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8 Ways to Help Older Kids Develop a Sense of Imagination

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Celebrated American author Ursula K. Le Guin -- dubbed by the Library of Congress  in 2000 as a “living legend” for her contributions to science fiction, who died in January at the age of 88 -- had strong feelings about the imagination.

“In America the imagination is generally looked on as something that might be useful when the TV is out of order,” she wrote in Words Are My Matter. But the ability to imagine is what drives all creativity, enables clear thinking and inspires a sense of humanity. “I think the imagination is the single most useful tool mankind possesses,” she wrote.

Imaginative play comes naturally to children, but it’s a habit of mind that needs to be taught and reinforced throughout life: “Young human beings need exercises in imagination as they need exercise in all the basic skills of life, bodily and mental: for growth, for health, for competence, for joy," Le Guin wrote. "This need continues as long as the mind is alive.”

Imagination might be vital to a clear mind, but it’s not something that’s widely taught or understood, especially among older students. In a 2007 study of prospective teachers, 68 percent said they believed students needed to focus on memorizing the right answer rather than thinking imaginatively. In his improbably popular TED talk on creativity and schools, Sir Ken Robinson said that humans are born with creativity and “we get educated out of it.” Jenny Smith, who graduated from Millburn High School in 2013, said that her secondary school focused singularly on academic benchmarks. “No one really cared about trying to develop our imaginations,” she said. “There was a curriculum, and they stuck to it."

Researcher Wendy Ostroff, author of Cultivating Curiosity in K-12 Classrooms, is a student of imagination and curiosity. Like Robinson, Ostroff believes many schools are set up in such a way as to wring out kids’ natural imaginativeness. “School is very oriented towards concepts,” she said, with walls between the creative classes like art and drama and “real” subjects where students have to perform. Lacking flexibility and time, teachers are required to hit “learning outcomes” and hew closely to lesson plans. Students respond by trying to please the teacher and get A’s, often losing any intrinsic interest in the subject along the way. “This is the opposite of imagination and creativity,” she said.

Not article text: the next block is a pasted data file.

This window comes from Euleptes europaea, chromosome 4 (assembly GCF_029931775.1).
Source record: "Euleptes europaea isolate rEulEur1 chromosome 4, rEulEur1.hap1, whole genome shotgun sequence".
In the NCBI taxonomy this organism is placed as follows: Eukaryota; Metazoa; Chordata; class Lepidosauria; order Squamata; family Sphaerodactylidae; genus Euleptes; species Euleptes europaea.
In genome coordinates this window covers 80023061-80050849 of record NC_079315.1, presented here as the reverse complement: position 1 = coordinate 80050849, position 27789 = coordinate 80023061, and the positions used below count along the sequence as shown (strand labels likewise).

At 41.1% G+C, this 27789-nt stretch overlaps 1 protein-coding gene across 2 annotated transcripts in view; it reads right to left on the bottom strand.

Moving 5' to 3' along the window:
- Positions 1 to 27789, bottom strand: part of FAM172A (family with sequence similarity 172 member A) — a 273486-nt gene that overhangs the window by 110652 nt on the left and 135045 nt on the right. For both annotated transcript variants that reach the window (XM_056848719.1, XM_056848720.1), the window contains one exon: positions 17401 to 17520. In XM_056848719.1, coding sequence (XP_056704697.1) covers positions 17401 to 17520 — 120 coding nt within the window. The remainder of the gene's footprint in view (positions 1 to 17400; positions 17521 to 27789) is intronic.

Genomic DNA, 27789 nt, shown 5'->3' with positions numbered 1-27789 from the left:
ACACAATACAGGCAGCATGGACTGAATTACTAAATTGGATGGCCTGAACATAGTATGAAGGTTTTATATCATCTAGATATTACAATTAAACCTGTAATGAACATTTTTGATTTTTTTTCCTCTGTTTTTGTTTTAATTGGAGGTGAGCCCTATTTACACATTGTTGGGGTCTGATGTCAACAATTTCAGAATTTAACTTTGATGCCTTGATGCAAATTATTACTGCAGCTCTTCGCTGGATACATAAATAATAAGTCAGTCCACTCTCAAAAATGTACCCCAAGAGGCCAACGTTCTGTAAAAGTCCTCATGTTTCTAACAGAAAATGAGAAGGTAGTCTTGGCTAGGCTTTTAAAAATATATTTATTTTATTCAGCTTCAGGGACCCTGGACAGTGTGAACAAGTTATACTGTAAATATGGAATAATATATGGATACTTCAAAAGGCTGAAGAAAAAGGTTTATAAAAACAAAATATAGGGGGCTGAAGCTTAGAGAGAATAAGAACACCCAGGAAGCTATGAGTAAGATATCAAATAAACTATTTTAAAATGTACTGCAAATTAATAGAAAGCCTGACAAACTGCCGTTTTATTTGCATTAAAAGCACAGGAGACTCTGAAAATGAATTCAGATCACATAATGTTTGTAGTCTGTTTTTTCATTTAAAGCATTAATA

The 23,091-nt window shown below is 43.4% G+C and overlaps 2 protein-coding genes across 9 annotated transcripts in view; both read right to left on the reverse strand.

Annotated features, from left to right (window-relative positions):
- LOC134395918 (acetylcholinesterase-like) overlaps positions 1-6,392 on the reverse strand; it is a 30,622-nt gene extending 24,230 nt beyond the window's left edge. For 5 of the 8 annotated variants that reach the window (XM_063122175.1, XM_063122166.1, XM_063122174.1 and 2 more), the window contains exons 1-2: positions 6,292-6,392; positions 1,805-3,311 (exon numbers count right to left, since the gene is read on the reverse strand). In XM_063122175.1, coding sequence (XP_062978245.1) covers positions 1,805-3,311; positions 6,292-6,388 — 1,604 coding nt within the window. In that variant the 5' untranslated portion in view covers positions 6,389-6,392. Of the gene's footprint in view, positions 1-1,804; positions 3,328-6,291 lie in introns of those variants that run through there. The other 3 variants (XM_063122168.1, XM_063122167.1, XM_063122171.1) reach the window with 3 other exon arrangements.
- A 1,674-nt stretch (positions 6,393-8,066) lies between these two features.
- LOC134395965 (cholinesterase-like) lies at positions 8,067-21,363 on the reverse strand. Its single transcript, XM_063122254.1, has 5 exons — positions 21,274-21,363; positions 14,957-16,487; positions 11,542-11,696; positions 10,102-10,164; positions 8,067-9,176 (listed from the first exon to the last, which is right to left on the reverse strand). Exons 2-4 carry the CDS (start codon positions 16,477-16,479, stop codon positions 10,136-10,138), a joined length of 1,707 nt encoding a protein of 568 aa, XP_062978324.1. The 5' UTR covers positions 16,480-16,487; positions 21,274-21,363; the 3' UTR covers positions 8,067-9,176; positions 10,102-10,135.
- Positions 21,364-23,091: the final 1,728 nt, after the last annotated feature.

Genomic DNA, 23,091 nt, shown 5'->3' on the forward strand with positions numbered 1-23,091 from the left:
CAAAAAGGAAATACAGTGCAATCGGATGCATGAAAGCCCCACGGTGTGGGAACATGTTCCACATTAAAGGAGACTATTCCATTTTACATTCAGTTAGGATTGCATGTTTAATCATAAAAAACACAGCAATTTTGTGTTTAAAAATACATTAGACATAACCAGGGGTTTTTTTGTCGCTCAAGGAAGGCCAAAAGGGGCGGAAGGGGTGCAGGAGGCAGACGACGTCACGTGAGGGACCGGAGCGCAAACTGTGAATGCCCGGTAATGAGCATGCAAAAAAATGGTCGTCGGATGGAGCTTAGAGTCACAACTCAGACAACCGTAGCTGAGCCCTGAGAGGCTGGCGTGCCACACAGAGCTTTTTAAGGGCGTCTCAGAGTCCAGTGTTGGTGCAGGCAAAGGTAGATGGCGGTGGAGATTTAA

Because imaginative thinking hones creativity and improves students’ social and emotional skills, it’s something that teachers and schools should fold into their planning. Ostroff identified several strategies teachers can adopt to encourage older students to activate their dormant imaginations.

Give students more control. Loosening the classroom structure and allowing students more power over their work can activate their curiosity. Ostroff encourages teachers to “flip the system,” so that students understand that the learning is for them, and not the teachers. As a practical matter, this might mean assigning essays and allowing the students to determine their length, or telling kids to turn the papers in when they’re done rather than on a particular day, or simply offering a free-write period, where students write what they please for their eyes only. Teachers also can invite students to decide for themselves how a paper or assignment is assessed, and to encourage kids to reflect on and evaluate their own work. “They start to crack open when they feel like they’re in charge,” Ostroff said.

Have students track their Google searches. Internet search engines can seem to provide all the answers, blocking students from thinking expansively. For Ostroff, “Google is the beginning of the learning, not the end.” She recommends the following assignment: Ask students to Google something that they find intensely interesting. Then, suggest that they click the hyperlink that’s most appealing, and then the one after that. They should keep track of what interested them in each link, so they develop an awareness of their own process. A student might start by searching “Mayans,” then move to “jewelry they wore,” then “precious metals,” then to “mining.” The point is to understand that learning is not simply finding an answer; it’s going deeper to figure out the next question. The first Google search should be the start of a larger inquiry. “Learning is about letting yourself get carried away,” Ostroff said.